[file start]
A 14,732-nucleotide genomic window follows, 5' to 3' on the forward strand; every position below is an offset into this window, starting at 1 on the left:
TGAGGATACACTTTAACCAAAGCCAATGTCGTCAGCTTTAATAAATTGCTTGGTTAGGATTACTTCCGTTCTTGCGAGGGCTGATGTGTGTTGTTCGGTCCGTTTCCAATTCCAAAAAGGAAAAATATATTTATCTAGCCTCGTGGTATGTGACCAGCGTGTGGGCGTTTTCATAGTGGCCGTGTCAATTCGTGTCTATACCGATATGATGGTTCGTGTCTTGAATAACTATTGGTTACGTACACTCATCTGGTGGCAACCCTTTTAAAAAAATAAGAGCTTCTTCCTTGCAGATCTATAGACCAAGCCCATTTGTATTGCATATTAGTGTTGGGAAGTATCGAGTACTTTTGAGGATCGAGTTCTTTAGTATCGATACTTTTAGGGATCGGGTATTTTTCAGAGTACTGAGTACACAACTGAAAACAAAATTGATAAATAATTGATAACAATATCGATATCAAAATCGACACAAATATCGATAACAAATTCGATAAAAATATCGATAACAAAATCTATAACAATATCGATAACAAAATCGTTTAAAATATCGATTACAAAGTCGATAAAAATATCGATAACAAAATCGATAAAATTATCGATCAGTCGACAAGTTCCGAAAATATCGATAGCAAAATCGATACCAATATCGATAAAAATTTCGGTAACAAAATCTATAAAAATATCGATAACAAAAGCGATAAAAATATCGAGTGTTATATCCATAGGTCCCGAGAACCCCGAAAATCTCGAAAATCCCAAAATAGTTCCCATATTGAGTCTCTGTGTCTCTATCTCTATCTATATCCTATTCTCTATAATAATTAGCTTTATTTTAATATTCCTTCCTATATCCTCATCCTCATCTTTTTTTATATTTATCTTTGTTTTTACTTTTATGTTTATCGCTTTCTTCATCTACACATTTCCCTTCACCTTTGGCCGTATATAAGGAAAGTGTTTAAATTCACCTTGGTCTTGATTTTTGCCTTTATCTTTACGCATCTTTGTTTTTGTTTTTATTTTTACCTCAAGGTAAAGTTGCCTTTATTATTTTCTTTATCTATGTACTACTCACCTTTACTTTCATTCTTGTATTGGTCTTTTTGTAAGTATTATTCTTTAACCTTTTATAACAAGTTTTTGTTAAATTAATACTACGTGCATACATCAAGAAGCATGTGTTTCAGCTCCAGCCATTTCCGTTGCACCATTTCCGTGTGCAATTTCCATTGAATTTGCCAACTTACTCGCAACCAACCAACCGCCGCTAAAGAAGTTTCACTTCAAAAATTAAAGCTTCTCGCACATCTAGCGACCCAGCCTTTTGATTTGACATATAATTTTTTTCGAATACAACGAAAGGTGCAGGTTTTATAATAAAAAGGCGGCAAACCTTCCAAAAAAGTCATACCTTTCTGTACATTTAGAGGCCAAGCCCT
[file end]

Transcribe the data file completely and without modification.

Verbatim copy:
A 14,732-nucleotide genomic window follows, 5' to 3' on the forward strand; every position below is an offset into this window, starting at 1 on the left:
TGAGGATACACTTTAACCAAAGCCAATGTCGTCAGCTTTAATAAATTGCTTGGTTAGGATTACTTCCGTTCTTGCGAGGGCTGATGTGTGTTGTTCGGTCCGTTTCCAATTCCAAAAAGGAAAAATATATTTATCTAGCCTCGTGGTATGTGACCAGCGTGTGGGCGTTTTCATAGTGGCCGTGTCAATTCGTGTCTATACCGATATGATGGTTCGTGTCTTGAATAACTATTGGTTACGTACACTCATCTGGTGGCAACCCTTTTAAAAAAATAAGAGCTTCTTCCTTGCAGATCTATAGACCAAGCCCATTTGTATTGCATATTAGTGTTGGGAAGTATCGAGTACTTTTGAGGATCGAGTTCTTTAGTATCGATACTTTTAGGGATCGGGTATTTTTCAGAGTACTGAGTACACAACTGAAAACAAAATTGATAAATAATTGATAACAATATCGATATCAAAATCGACACAAATATCGATAACAAATTCGATAAAAATATCGATAACAAAATCTATAACAATATCGATAACAAAATCGTTTAAAATATCGATTACAAAGTCGATAAAAATATCGATAACAAAATCGATAAAATTATCGATCAGTCGACAAGTTCCGAAAATATCGATAGCAAAATCGATACCAATATCGATAAAAATTTCGGTAACAAAATCTATAAAAATATCGATAACAAAAGCGATAAAAATATCGAGTGTTATATCCATAGGTCCCGAGAACCCCGAAAATCTCGAAAATCCCAAAATAGTTCCCATATTGAGTCTCTGTGTCTCTATCTCTATCTATATCCTATTCTCTATAATAATTAGCTTTATTTTAATATTCCTTCCTATATCCTCATCCTCATCTTTTTTTATATTTATCTTTGTTTTTACTTTTATGTTTATCGCTTTCTTCATCTACACATTTCCCTTCACCTTTGGCCGTATATAAGGAAAGTGTTTAAATTCACCTTGGTCTTGATTTTTGCCTTTATCTTTACGCATCTTTGTTTTTGTTTTTATTTTTACCTCAAGGTAAAGTTGCCTTTATTATTTTCTTTATCTATGTACTACTCACCTTTACTTTCATTCTTGTATTGGTCTTTTTGTAAGTATTATTCTTTAACCTTTTATAACAAGTTTTTGTTAAATTAATACTACGTGCATACATCAAGAAGCATGTGTTTCAGCTCCAGCCATTTCCGTTGCACCATTTCCGTGTGCAATTTCCATTGAATTTGCCAACTTACTCGCAACCAACCAACCGCCGCTAAAGAAGTTTCACTTCAAAAATTAAAGCTTCTCGCACATCTAGCGACCCAGCCTTTTGATTTGACATATAATTTTTTTCGAATACAACGAAAGGTGCAGGTTTTATAATAAAAAGGCGGCAAACCTTCCAAAAAAGTCATACCTTTCTGTACATTTAGAGGCCAAGCCCT